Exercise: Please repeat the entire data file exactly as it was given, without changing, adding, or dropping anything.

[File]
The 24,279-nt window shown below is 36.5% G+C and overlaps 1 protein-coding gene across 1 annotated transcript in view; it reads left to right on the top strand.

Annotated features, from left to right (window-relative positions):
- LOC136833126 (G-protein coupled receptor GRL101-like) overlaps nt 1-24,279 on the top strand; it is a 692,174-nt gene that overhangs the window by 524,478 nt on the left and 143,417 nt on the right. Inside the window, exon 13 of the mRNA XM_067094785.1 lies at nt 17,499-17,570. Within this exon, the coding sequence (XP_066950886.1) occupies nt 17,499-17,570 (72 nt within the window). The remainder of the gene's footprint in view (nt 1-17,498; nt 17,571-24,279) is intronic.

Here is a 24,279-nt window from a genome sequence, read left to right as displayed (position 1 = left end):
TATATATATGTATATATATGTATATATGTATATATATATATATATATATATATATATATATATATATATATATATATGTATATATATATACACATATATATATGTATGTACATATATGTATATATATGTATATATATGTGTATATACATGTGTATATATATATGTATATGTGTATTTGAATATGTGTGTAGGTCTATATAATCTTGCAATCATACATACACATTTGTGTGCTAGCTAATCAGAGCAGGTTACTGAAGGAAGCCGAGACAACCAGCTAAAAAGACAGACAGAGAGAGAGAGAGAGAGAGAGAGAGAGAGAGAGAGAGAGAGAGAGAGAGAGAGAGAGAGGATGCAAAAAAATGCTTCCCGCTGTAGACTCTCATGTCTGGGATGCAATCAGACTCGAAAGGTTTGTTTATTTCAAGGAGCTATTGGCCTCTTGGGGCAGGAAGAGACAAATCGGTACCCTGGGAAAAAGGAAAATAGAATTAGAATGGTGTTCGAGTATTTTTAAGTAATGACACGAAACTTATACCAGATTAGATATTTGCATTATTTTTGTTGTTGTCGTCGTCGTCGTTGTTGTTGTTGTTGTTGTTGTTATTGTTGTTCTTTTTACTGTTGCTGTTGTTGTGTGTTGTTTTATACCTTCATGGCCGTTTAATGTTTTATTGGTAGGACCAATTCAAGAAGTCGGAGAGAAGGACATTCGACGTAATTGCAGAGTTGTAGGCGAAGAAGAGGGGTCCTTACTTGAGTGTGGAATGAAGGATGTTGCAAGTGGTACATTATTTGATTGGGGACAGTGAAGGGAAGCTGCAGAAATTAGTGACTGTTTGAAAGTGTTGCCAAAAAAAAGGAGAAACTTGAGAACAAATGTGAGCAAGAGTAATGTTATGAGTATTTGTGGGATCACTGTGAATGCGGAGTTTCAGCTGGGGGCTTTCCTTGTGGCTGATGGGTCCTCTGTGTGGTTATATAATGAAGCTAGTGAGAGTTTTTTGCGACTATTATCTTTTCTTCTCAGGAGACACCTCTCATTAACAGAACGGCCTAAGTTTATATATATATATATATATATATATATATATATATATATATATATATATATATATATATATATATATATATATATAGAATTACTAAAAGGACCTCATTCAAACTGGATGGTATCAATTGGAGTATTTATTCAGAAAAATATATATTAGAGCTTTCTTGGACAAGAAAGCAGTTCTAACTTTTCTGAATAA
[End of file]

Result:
The 24,279-nt window shown below is 36.5% G+C and overlaps 1 protein-coding gene across 1 annotated transcript in view; it reads left to right on the top strand.

Annotated features, from left to right (window-relative positions):
- LOC136833126 (G-protein coupled receptor GRL101-like) overlaps nt 1-24,279 on the top strand; it is a 692,174-nt gene that overhangs the window by 524,478 nt on the left and 143,417 nt on the right. Inside the window, exon 13 of the mRNA XM_067094785.1 lies at nt 17,499-17,570. Within this exon, the coding sequence (XP_066950886.1) occupies nt 17,499-17,570 (72 nt within the window). The remainder of the gene's footprint in view (nt 1-17,498; nt 17,571-24,279) is intronic.

Here is a 24,279-nt window from a genome sequence, read left to right as displayed (position 1 = left end):
TATATATATGTATATATATGTATATATGTATATATATATATATATATATATATATATATATATATATATATATATATGTATATATATATACACATATATATATGTATGTACATATATGTATATATATGTATATATATGTGTATATACATGTGTATATATATATGTATATGTGTATTTGAATATGTGTGTAGGTCTATATAATCTTGCAATCATACATACACATTTGTGTGCTAGCTAATCAGAGCAGGTTACTGAAGGAAGCCGAGACAACCAGCTAAAAAGACAGACAGAGAGAGAGAGAGAGAGAGAGAGAGAGAGAGAGAGAGAGAGAGAGAGAGAGAGAGAGAGGATGCAAAAAAATGCTTCCCGCTGTAGACTCTCATGTCTGGGATGCAATCAGACTCGAAAGGTTTGTTTATTTCAAGGAGCTATTGGCCTCTTGGGGCAGGAAGAGACAAATCGGTACCCTGGGAAAAAGGAAAATAGAATTAGAATGGTGTTCGAGTATTTTTAAGTAATGACACGAAACTTATACCAGATTAGATATTTGCATTATTTTTGTTGTTGTCGTCGTCGTCGTTGTTGTTGTTGTTGTTGTTGTTATTGTTGTTCTTTTTACTGTTGCTGTTGTTGTGTGTTGTTTTATACCTTCATGGCCGTTTAATGTTTTATTGGTAGGACCAATTCAAGAAGTCGGAGAGAAGGACATTCGACGTAATTGCAGAGTTGTAGGCGAAGAAGAGGGGTCCTTACTTGAGTGTGGAATGAAGGATGTTGCAAGTGGTACATTATTTGATTGGGGACAGTGAAGGGAAGCTGCAGAAATTAGTGACTGTTTGAAAGTGTTGCCAAAAAAAAGGAGAAACTTGAGAACAAATGTGAGCAAGAGTAATGTTATGAGTATTTGTGGGATCACTGTGAATGCGGAGTTTCAGCTGGGGGCTTTCCTTGTGGCTGATGGGTCCTCTGTGTGGTTATATAATGAAGCTAGTGAGAGTTTTTTGCGACTATTATCTTTTCTTCTCAGGAGACACCTCTCATTAACAGAACGGCCTAAGTTTATATATATATATATATATATATATATATATATATATATATATATATATATATATATATATATATATATATATATAGAATTACTAAAAGGACCTCATTCAAACTGGATGGTATCAATTGGAGTATTTATTCAGAAAAATATATATTAGAGCTTTCTTGGACAAGAAAGCAGTTCTAACTTTTCTGAATAA